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Chapter 1

PSYC 3440 Chapter Notes - Chapter 1: John Stuart Mill, Associationism, Cerebral Cortex

Course Code
PSYC 3440
Meghan Mc Murtry

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Chapter 1: An Introduction to Children’s Thinking
What is Children’s Thinking
Children’s thinking: the thinking that takes place from the moment of birth through the
end of adolescence
Defining what thinking is turns out to be quite difficult, as no boundary divides activities
that involving thinking from activities that do not
Thinking involves the higher mental processes: problem solving, reasoning, creating,
conceptualizing, remembering, classifying, symbolizing, planning, etc.
Childrens thinking is constantly changing
Key Questions about Children’s Thinking:
Are some capabilities innate
Does children’s thinking progress through qualitatively different stages
How do changes in children’s thinking occur
Why do individual children differ so much from each other in their thinking
How does the social world contribute to cognitive development
o Researchers who take an information-processing perspective on cognitive
development tend to emphasize the issue of how change occurs, whereas
researchers who take a sociocultural perspective focus on how the social world
contributes to cognitive development
o Each other the major theories of cognitive development has something to say
about the questions above
Are Some Capabilities Innate?
The question of infants’ initial endowment has elicited many speculations
o Three of the most prominent come from the associationist perspective, the
constructivist perspective and the competent-infant perspective
Associationist perspective:
o 1700s-1800s
o John Locke, David Hume, John Stuart Mill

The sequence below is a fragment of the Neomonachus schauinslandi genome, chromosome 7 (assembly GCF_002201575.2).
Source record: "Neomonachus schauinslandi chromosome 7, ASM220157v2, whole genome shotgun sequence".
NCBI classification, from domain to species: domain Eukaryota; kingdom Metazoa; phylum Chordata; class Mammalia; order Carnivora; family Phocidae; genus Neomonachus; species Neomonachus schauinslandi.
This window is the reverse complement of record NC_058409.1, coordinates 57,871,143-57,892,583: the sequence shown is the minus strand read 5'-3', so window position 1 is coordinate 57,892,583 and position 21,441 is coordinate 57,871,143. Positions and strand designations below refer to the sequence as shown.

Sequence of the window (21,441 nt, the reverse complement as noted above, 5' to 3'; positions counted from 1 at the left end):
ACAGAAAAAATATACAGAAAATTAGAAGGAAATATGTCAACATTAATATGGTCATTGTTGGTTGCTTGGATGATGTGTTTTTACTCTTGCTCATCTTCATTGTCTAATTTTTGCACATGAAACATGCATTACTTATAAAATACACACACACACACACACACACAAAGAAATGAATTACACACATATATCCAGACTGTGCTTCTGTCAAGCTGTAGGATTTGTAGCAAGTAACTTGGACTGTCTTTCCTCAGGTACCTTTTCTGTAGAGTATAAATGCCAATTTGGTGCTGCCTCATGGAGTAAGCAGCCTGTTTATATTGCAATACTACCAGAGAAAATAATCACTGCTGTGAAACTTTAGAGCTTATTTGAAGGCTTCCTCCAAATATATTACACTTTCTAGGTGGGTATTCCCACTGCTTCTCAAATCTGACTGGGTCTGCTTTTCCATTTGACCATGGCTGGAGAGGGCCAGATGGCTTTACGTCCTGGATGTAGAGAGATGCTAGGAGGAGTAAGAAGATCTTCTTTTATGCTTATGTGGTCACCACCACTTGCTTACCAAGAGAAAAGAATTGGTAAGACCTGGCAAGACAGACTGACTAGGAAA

o They suggest that infants come into the world with only minimal capabilities,
primarily the ability to associate experiences with each other
o Infants must acquire virtually all capacities and concepts through learning
Constructivist perspective:
o Jean Piaget
o 1920s-1970s
o Suggests that infants are born possessing not only these associative capabilities
but also several important perceptual and motor capabilities

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o Allow very few abilities, they allow infants to explore their environment and to
construct increasingly sophisticated concepts and understandings
Competent-infant perspective:
o Based on recent research
o Suggests that both of the other approaches seriously underestimate infants’
o Even young infants have a much wider range of perceptual skills and conceptual
understandings that had previously been suspected
These capacities allow infants to perceive the world and to classify their
experiences along many of the same dimensions that older children and
adults use
o Infants perspective of distance is more impressive than once suspected
o The day after infants are born, they can already perceive which objects are closer
and which are farther away
Some degree of distance perception is present even before infants have
experience crawling or walking around the environment
o Infants possess more knowledge of properties of objects than suspected
o By 3 months, infants show some understanding that objects continue to exist even
when they move behind other objects and cannot be seen, without support objects
will fall, solid objects cannot move through one another
o Infants possess general learning mechanisms that help them acquire a wide range
of new knowledge, these include:
Imitation: repetitions provide a way for infants to learn new behaviours
and also to strengthen their bond with those they imitate
Statistical learning: extracting sequential patterns from input. In their first
year, infants are capable of detecting such patterns both in auditory input
such as tone sequences or linguistic sounds
Does Development Progress Through Stages?
The view development as stage like was in part inspired by the ideas of Charles Darwin
Darwin’s most influential observation was since living things have been on earth, they
have evolved through a series of qualitative distinct forms
o This suggested that development within a given lifetime also progresses through
distinct forms/stages
Associationists compared the developmental process to a building being constructed
brick by brick
James Mark Baldwin: a set of plausible stages of intellectual development
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